EFF angry as Twitter bows to censorship in Pakistan

Douglas Crawford

Douglas Crawford

May 27, 2014

Twitter has bowed down to pressure from the Pakistan government, and agreed to block posts deemed of a ‘blasphemous’ nature at least five times over the last month.

These Tweets, which are said to include crude drawings of the Prophet Muhammad, photographs of burning Qurans, messages from a handful of anti-Islam bloggers, and an image of American porn star Belle Knox (who now attends Duke University), were objected to by Abdul Batin, a bureaucrat who works for the Pakistan Telecommunications Authority.

Twitter, which has no staff or assets based in Pakistan, defended its actions on the grounds that doing so was in line with its country-specific censorship policy launched in January 2012. The idea behind the policy was that posts would be taken down in one country at that county’s request, but not removed from Twitter elsewhere.

The Electronic Frontier Foundation (EFF) defended this policy at the time, arguing that because Twitter would log every blocked post with the Chilling Effects clearing house, and because censorship evasion tools (such as VPN) meant that censored Tweets could be fairly readily accessed, this was as ‘the least terrible option’.

Last week however, the EFF took a more aggressive stance on the issue,

Supporters of Twitter’s position might also argue that the country-by-country censorship is easy to circumvent; all you need to do is change your account’s location settings. This is true and it’s one of the nice things about the Internet. But the argument misses the point: Censorship is censorship, even if it is weak or easy to get around. No one will ever defend Twitter as the “weak censorship wing of the Free Speech Party.” And that includes EFF.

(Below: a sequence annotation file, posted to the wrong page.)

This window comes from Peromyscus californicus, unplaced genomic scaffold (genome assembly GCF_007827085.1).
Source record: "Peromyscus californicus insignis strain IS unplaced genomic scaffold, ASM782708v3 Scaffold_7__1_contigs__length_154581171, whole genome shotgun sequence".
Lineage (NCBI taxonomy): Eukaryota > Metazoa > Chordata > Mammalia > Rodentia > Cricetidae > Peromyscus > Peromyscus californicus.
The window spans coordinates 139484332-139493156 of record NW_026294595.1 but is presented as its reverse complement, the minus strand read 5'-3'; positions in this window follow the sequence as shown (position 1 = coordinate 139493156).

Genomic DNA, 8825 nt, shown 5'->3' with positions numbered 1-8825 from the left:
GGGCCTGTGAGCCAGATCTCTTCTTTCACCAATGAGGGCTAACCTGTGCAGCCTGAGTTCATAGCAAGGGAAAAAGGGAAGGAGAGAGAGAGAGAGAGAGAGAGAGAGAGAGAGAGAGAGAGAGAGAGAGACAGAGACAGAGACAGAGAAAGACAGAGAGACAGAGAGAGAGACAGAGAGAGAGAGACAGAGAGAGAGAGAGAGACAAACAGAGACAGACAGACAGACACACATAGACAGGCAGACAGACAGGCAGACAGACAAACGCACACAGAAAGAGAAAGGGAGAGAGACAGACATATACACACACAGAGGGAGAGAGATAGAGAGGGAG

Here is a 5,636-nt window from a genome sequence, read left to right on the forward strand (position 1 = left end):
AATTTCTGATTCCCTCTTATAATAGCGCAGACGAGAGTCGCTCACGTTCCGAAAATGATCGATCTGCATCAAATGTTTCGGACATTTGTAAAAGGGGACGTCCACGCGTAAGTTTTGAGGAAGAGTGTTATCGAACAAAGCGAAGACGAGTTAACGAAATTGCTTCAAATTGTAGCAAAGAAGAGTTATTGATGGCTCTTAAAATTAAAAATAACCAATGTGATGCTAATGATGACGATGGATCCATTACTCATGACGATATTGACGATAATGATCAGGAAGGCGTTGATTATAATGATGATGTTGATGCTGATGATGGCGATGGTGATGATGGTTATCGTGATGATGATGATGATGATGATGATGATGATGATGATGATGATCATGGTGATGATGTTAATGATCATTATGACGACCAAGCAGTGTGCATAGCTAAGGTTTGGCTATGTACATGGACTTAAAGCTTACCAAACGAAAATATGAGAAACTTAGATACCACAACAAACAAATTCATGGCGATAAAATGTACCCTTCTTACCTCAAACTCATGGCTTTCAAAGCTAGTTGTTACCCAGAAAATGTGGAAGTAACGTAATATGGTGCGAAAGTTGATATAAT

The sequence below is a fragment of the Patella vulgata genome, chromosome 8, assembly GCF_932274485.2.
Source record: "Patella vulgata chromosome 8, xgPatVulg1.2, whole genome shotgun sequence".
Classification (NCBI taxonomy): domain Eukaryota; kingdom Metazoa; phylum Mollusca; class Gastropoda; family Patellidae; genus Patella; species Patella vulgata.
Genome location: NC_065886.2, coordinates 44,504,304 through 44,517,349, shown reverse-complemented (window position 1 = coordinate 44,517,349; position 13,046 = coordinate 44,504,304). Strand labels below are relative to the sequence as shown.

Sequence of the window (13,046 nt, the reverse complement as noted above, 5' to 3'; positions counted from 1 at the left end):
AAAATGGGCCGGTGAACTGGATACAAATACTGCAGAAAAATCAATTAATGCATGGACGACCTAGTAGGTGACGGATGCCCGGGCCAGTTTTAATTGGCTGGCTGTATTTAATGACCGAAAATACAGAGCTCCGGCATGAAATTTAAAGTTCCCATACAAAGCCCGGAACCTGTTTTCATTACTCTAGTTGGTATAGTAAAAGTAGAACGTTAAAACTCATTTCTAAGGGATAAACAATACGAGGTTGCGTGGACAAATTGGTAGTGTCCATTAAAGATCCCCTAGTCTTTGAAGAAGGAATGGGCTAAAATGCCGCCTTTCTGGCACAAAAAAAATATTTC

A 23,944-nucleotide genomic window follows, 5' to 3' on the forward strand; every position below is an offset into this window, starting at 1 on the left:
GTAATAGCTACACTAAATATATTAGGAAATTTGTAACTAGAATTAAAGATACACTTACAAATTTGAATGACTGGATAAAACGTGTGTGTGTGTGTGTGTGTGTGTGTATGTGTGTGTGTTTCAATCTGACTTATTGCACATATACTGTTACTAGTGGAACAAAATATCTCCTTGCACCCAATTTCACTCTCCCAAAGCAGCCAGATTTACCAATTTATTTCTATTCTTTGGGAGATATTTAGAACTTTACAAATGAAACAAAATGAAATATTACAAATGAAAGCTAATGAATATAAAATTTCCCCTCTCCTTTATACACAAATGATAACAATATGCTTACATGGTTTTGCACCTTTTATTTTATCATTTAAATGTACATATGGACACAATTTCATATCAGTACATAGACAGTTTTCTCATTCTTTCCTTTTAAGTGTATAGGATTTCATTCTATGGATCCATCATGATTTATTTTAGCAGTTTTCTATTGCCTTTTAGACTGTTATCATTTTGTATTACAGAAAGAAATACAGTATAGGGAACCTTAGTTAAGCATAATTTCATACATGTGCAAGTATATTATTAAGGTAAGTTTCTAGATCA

This follows growing frustration at Twitter’s acquiescence to Russian demands to remove content relating to the situation in the Ukraine, and expert opinion that the Pakistan Telecommunication Authority has no legal right to make such demands,

The PTA, in accordance with Section 5 of the Pakistan Telecommunication Authority Re-Organization Act 1996 (amended 2005) is a body established to regulate licenses and workings of telecommunication services and systems. The Act does not in any form give PTA the authority to arbitrarily restrict content on the Internet. Section 8 of the Act allows the Federal Government to authorize the PTA to take or implement certain policy decisions; however, content removal, whether by itself or through another, is beyond the ambit of powers of the PTA or of any government authority for that matter.

As we discuss in our look at VPNs for Pakistan, internet censorship and on-line surveillance in Pakistan has become dramatically worse over the just the last few years, and since 2012 the government has aimed to build a nationwide URL filtering system designed to block around 50 million websites, which will operate in a similar manner to The Great Firewall of China.

In March this year Pakistani journalist Raza Rumi survived an assassination attempt that killed his driver, after he and other liberals were targeted for criticizing Islamist militancy and a blasphemy law.

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